Grants for K-12 Schools
Grants for K-12 elementary, middle and high schools
Looking for grants to fund educational programs at a K-12 elementary, middle or high school in the United States? The Instrumentl team has compiled a few sample grants to get you headed in the right direction.
Read more about each grant below or start a 14-day free trial to see all K-12 education grants recommended for your specific school and programs.
Global Impact Cash Grants
Cisco welcomes applications for Global Impact Cash Grants from community partners around the world who share our vision and offer an innovative approach to a critical social challenge.
We identify, incubate, and develop innovative solutions with the most impact. Global Impact Cash Grants go to nonprofits and non-governmental organizations (NGOs) that address a significant social problem. We’re looking for programs that fit within our investment areas, serve the underserved, and leverage technology to improve the reach and efficiency of services. We accept applications year-round from eligible organizations. An initial information form is used to determine whether your organization will be invited to complete a full application.
Social Investment Areas
At Cisco, we make social investments in three areas where we believe our technology and our people can make the biggest impact—education, economic empowerment, and crisis response, the last of which incorporates shelter, water, food, and disaster relief. Together, these investment areas help people overcome barriers of poverty and inequality, and make a lasting difference by fostering strong global communities.
Our strategy is to inclusively invest in technology-based solutions that increase equitable access to education while improving student performance, engagement, and career exploration. We support K-12 solutions that emphasize science, technology, engineering, and math (STEM) as well as literacy. We also consider programs that teach environmental sustainability, eliminate barriers to accessing climate change education, and invite student engagement globally to positively affect the environment.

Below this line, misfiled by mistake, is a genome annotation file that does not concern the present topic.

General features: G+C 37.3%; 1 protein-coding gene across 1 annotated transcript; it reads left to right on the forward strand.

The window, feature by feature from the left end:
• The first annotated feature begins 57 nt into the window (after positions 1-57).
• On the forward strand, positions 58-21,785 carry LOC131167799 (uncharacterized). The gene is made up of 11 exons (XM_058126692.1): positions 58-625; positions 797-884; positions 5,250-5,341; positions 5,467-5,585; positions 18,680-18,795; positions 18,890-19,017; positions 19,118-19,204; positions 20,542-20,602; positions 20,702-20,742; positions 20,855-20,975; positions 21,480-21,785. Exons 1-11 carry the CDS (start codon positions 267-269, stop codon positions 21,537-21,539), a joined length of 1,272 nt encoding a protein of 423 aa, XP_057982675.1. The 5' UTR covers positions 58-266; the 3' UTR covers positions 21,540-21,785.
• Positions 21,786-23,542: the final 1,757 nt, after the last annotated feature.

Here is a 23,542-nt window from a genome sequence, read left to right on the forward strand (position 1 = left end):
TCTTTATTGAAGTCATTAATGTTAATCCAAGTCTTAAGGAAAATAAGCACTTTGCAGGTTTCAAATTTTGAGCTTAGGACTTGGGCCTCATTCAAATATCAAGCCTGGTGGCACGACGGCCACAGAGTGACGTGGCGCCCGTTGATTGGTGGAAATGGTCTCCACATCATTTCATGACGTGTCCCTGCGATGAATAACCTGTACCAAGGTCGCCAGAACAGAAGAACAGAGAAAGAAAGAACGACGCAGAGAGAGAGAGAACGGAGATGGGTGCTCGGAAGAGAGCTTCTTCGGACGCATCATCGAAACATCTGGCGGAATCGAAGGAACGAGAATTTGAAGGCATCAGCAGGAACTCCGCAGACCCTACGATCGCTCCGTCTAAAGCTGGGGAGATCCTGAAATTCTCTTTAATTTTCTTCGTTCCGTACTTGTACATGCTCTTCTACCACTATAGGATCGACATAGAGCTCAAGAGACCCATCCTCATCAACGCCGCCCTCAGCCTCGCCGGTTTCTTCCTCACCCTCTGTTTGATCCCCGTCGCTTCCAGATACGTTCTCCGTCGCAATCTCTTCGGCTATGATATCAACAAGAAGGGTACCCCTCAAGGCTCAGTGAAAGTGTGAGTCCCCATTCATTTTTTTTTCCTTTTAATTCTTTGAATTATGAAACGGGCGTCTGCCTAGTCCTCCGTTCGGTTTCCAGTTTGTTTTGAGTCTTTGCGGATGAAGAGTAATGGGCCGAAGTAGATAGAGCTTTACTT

What we look for:
- Innovative early grade solutions using the internet and technology to bridge the barriers preventing access to education for underserved students globally.
- Solutions that positively affect student attendance, attitudes, and behavior while inspiring action by students to improve learning outcomes, whether they participate in person, online, or in blended learning environments.
- Solutions with high potential to replicate and scale globally, thereby increasing the availability of evidence-based solutions that support student-centricity, teacher capacity in the classroom, and increased parental participation to help students learn and develop.
Note: Cisco does not provide direct funding to schools.
Our strategy is to invest in early stage, tech-enabled solutions that provide equitable access to the knowledge, skills, and resources that people need to support themselves and their families toward resilience, independence, and economic security.
Our goal is to support solutions that benefit individuals and families, and that contribute to local community growth and economic development in a sustainable economy.
We target our support in three interconnected areas:
- Skills development to help job seekers secure dignified employment and long-term career pathways in technology or other sectors, including environmental sustainability/green jobs.
- Inclusive entrepreneurship with small businesses as engines of local growth as well as high growth potential start-ups as large-scale job creators nationally and internationally, in technology or other sectors, including environment sustainability/green businesses.
- Banking the unbanked through relevant and affordable financial products and capacity building services.
Cisco Crisis Response
We seek to help overcome the cycle of poverty and dependence and achieve a more sustainable future through strategic investments. We back organizations that successfully address critical needs of underserved communities, because those who have their basic needs met are better equipped to learn and thrive.
What we look for:
- Innovative solutions that increase the capacity of grantees to deliver their products and services more effectively and efficiently
- Design and implementation of web-based tools that increase the availability of, or improve access to, products and services that are necessary for people to survive and thrive
- Programs that increase access to clean water, food, shelter, or disaster relief and promote a more sustainable future for all